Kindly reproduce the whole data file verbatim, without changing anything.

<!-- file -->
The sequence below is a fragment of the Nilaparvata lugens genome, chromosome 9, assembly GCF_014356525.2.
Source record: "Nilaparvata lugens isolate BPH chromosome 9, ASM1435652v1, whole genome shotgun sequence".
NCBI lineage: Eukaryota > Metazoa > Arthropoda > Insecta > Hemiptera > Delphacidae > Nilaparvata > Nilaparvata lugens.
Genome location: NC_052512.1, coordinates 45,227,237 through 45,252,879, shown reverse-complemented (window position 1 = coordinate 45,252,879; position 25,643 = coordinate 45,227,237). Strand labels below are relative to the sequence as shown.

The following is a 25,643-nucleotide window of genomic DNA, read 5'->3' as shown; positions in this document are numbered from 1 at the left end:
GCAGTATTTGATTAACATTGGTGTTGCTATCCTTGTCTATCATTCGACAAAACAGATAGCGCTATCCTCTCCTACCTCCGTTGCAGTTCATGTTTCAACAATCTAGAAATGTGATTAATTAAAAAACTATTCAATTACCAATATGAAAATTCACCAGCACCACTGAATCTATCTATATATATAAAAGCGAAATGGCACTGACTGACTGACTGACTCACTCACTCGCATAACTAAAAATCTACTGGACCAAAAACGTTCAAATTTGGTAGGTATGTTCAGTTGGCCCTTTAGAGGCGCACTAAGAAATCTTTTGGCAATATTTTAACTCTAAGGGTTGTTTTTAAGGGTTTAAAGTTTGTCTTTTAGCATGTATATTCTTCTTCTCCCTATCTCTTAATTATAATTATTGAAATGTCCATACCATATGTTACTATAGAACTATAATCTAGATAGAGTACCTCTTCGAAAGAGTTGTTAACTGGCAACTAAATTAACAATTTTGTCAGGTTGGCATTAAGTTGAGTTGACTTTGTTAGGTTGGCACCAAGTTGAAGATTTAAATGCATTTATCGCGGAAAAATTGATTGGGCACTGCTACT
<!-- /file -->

The sequence below is a fragment of the Nilaparvata lugens genome, chromosome 9, assembly GCF_014356525.2.
Source record: "Nilaparvata lugens isolate BPH chromosome 9, ASM1435652v1, whole genome shotgun sequence".
NCBI lineage: Eukaryota > Metazoa > Arthropoda > Insecta > Hemiptera > Delphacidae > Nilaparvata > Nilaparvata lugens.
Genome location: NC_052512.1, coordinates 45,227,237 through 45,252,879, shown reverse-complemented (window position 1 = coordinate 45,252,879; position 25,643 = coordinate 45,227,237). Strand labels below are relative to the sequence as shown.

The following is a 25,643-nucleotide window of genomic DNA, read 5'->3' as shown; positions in this document are numbered from 1 at the left end:
GCAGTATTTGATTAACATTGGTGTTGCTATCCTTGTCTATCATTCGACAAAACAGATAGCGCTATCCTCTCCTACCTCCGTTGCAGTTCATGTTTCAACAATCTAGAAATGTGATTAATTAAAAAACTATTCAATTACCAATATGAAAATTCACCAGCACCACTGAATCTATCTATATATATAAAAGCGAAATGGCACTGACTGACTGACTGACTCACTCACTCGCATAACTAAAAATCTACTGGACCAAAAACGTTCAAATTTGGTAGGTATGTTCAGTTGGCCCTTTAGAGGCGCACTAAGAAATCTTTTGGCAATATTTTAACTCTAAGGGTTGTTTTTAAGGGTTTAAAGTTTGTCTTTTAGCATGTATATTCTTCTTCTCCCTATCTCTTAATTATAATTATTGAAATGTCCATACCATATGTTACTATAGAACTATAATCTAGATAGAGTACCTCTTCGAAAGAGTTGTTAACTGGCAACTAAATTAACAATTTTGTCAGGTTGGCATTAAGTTGAGTTGACTTTGTTAGGTTGGCACCAAGTTGAAGATTTAAATGCATTTATCGCGGAAAAATTGATTGGGCACTGCTACT